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Most Connecticut towns lack affordable housing near transit hubs, according to a recent report

Bridgeport Transportation Center and bus station
Lil Keller
WSHU Public Radio
Bridgeport Transportation Center and bus station

Most Connecticut towns don’t allow affordable housing near their transit stations without a special permit, according to the coalition Desegregate CT. The group was behind a zoning reform bill signed into law earlier this year.

That bill allowed for more multi-family housing, but it didn’t address transit-oriented development. Desegregate CT founder Sara Bronin said only eight out of 40 Connecticut cities and towns with transit hubs make affordable housing developments easy to build.

“We know that other states are really benefiting from smarter zoning around their train stations,” she said. “And Connecticut is going to fall further behind if we don’t rethink how we zone around these areas.”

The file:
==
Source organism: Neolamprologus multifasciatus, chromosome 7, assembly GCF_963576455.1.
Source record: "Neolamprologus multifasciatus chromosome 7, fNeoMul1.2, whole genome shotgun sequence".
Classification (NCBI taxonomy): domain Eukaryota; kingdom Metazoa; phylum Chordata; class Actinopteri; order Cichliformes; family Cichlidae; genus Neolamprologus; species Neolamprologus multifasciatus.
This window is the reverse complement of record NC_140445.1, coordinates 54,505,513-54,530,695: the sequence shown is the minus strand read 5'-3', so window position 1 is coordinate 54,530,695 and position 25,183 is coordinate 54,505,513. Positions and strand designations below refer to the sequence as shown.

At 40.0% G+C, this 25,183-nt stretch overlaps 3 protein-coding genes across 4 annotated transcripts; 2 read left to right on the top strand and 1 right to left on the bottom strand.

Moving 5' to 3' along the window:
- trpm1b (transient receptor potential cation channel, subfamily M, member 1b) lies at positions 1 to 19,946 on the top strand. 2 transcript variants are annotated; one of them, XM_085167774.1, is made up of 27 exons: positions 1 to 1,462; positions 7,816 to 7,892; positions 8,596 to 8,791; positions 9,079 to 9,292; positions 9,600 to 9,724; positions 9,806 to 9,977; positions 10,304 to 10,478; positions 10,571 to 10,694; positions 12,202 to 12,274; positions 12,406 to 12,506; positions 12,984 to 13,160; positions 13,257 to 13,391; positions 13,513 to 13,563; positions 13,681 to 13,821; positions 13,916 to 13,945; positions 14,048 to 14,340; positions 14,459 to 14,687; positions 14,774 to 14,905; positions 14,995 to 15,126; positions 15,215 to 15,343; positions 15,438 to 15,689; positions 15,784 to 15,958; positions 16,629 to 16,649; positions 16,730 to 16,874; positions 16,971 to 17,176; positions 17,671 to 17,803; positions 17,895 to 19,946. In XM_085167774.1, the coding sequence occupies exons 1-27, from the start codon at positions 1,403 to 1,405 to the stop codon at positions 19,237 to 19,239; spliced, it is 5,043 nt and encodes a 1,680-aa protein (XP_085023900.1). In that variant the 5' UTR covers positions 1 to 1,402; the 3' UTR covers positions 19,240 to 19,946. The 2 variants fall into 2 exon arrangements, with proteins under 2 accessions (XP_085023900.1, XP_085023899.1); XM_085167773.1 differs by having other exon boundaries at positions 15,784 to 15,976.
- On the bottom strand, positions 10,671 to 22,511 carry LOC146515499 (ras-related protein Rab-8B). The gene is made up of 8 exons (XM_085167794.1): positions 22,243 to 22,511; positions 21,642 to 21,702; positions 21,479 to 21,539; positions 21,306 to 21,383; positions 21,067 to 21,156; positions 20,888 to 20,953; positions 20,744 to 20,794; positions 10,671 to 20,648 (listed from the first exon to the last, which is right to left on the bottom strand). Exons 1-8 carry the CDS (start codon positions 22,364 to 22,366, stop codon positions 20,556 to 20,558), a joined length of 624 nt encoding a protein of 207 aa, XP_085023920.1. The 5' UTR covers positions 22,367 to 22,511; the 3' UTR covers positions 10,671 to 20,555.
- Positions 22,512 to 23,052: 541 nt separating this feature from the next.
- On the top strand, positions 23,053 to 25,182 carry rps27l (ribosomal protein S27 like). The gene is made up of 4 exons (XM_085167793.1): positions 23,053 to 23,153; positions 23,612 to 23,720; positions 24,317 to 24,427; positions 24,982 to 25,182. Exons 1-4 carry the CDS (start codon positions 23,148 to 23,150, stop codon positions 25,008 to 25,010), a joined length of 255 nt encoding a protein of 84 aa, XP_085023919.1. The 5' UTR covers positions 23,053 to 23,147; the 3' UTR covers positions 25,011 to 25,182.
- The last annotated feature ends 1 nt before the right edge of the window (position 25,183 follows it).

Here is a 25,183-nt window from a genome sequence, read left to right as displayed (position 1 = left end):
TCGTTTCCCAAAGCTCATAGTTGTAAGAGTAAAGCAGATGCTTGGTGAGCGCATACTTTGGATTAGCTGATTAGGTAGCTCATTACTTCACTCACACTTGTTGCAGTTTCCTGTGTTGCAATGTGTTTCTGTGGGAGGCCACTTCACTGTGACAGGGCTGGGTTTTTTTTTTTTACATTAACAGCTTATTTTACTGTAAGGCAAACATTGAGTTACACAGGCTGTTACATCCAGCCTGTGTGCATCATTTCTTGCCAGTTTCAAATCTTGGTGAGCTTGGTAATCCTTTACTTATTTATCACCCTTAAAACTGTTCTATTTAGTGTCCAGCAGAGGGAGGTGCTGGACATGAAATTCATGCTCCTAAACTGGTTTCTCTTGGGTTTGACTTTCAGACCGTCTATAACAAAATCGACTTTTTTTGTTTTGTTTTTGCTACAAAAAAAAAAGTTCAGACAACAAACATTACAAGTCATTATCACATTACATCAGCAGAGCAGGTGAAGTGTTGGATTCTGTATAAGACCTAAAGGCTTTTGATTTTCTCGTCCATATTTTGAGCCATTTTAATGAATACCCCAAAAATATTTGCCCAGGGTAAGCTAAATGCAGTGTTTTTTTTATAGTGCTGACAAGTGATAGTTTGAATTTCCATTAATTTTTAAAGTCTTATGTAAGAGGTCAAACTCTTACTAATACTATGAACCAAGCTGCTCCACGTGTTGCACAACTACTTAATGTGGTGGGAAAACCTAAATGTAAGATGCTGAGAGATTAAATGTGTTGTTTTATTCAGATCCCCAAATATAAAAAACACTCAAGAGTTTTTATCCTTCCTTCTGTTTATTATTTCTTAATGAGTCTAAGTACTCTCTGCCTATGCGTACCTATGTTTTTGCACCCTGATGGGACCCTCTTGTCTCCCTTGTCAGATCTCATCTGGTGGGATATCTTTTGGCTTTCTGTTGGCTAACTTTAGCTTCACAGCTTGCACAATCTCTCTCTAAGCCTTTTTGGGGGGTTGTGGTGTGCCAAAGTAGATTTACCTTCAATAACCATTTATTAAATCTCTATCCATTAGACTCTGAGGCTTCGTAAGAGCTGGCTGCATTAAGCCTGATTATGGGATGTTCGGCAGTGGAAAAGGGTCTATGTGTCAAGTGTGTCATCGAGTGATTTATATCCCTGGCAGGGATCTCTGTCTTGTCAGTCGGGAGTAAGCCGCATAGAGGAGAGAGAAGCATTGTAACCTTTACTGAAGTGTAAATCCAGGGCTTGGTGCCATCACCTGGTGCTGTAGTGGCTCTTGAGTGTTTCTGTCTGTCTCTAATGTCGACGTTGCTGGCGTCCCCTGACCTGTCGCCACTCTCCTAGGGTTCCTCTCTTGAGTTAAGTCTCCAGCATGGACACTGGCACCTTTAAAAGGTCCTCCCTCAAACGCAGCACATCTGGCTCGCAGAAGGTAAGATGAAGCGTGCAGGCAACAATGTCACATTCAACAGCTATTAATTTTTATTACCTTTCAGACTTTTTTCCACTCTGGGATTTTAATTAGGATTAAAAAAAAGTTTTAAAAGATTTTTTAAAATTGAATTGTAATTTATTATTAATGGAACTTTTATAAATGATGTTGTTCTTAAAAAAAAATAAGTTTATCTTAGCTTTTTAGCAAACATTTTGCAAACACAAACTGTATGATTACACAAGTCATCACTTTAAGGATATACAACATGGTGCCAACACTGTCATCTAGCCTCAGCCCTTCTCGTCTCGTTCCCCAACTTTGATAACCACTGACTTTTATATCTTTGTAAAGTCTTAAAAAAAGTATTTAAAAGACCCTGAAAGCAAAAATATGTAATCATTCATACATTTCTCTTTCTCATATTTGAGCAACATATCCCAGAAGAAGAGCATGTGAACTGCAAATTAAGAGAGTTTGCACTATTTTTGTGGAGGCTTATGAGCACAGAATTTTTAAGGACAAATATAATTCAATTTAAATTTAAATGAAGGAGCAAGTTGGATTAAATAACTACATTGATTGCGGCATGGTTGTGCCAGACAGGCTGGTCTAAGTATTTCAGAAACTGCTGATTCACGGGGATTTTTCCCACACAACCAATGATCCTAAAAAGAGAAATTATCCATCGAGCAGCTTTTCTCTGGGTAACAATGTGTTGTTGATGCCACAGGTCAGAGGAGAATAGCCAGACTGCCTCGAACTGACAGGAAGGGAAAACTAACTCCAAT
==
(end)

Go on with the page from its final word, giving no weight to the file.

Bronin said most of the state’s wealthiest towns don’t allow multi-family housing near transit hubs, or they require large minimum lot sizes for single-family housing.

She said transit-oriented development is at the top of the group’s legislative agenda for next year.

Davis Dunavin loves telling stories, whether on the radio or around the campfire. He started in Missouri and ended up in Connecticut, which, he'd like to point out, is the same geographic trajectory taken by Mark Twain.